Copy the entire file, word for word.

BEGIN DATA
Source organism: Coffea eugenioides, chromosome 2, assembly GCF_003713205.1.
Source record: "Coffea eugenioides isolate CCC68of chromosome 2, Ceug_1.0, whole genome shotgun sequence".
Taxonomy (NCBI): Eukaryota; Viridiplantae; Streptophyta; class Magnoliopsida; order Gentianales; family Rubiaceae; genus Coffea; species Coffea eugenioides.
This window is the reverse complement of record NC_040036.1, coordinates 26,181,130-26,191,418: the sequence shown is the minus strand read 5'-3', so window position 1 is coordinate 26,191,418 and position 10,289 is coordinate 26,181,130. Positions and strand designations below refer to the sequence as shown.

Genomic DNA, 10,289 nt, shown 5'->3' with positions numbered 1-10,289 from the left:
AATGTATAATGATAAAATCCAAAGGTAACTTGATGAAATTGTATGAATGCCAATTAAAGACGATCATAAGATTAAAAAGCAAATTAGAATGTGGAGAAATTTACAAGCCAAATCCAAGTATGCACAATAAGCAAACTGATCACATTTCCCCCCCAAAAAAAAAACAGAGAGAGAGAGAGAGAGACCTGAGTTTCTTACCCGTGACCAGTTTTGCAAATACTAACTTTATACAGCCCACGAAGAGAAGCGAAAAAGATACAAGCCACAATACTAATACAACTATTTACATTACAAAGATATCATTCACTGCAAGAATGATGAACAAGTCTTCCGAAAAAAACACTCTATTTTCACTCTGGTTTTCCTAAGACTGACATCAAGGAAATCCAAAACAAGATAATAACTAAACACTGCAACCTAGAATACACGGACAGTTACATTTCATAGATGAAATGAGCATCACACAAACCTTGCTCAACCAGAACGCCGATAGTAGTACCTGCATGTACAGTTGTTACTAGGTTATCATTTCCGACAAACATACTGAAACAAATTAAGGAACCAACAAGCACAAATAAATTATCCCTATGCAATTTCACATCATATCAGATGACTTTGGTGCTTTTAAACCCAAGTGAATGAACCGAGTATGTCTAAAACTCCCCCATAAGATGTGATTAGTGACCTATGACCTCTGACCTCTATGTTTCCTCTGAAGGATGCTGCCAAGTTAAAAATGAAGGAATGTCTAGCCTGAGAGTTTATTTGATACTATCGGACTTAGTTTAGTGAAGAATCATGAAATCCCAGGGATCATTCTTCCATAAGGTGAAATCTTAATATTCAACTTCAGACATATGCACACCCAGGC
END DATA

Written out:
Source organism: Coffea eugenioides, chromosome 2, assembly GCF_003713205.1.
Source record: "Coffea eugenioides isolate CCC68of chromosome 2, Ceug_1.0, whole genome shotgun sequence".
Taxonomy (NCBI): Eukaryota; Viridiplantae; Streptophyta; class Magnoliopsida; order Gentianales; family Rubiaceae; genus Coffea; species Coffea eugenioides.
This window is the reverse complement of record NC_040036.1, coordinates 26,181,130-26,191,418: the sequence shown is the minus strand read 5'-3', so window position 1 is coordinate 26,191,418 and position 10,289 is coordinate 26,181,130. Positions and strand designations below refer to the sequence as shown.

Genomic DNA, 10,289 nt, shown 5'->3' with positions numbered 1-10,289 from the left:
AATGTATAATGATAAAATCCAAAGGTAACTTGATGAAATTGTATGAATGCCAATTAAAGACGATCATAAGATTAAAAAGCAAATTAGAATGTGGAGAAATTTACAAGCCAAATCCAAGTATGCACAATAAGCAAACTGATCACATTTCCCCCCCAAAAAAAAAACAGAGAGAGAGAGAGAGAGACCTGAGTTTCTTACCCGTGACCAGTTTTGCAAATACTAACTTTATACAGCCCACGAAGAGAAGCGAAAAAGATACAAGCCACAATACTAATACAACTATTTACATTACAAAGATATCATTCACTGCAAGAATGATGAACAAGTCTTCCGAAAAAAACACTCTATTTTCACTCTGGTTTTCCTAAGACTGACATCAAGGAAATCCAAAACAAGATAATAACTAAACACTGCAACCTAGAATACACGGACAGTTACATTTCATAGATGAAATGAGCATCACACAAACCTTGCTCAACCAGAACGCCGATAGTAGTACCTGCATGTACAGTTGTTACTAGGTTATCATTTCCGACAAACATACTGAAACAAATTAAGGAACCAACAAGCACAAATAAATTATCCCTATGCAATTTCACATCATATCAGATGACTTTGGTGCTTTTAAACCCAAGTGAATGAACCGAGTATGTCTAAAACTCCCCCATAAGATGTGATTAGTGACCTATGACCTCTGACCTCTATGTTTCCTCTGAAGGATGCTGCCAAGTTAAAAATGAAGGAATGTCTAGCCTGAGAGTTTATTTGATACTATCGGACTTAGTTTAGTGAAGAATCATGAAATCCCAGGGATCATTCTTCCATAAGGTGAAATCTTAATATTCAACTTCAGACATATGCACACCCAGGC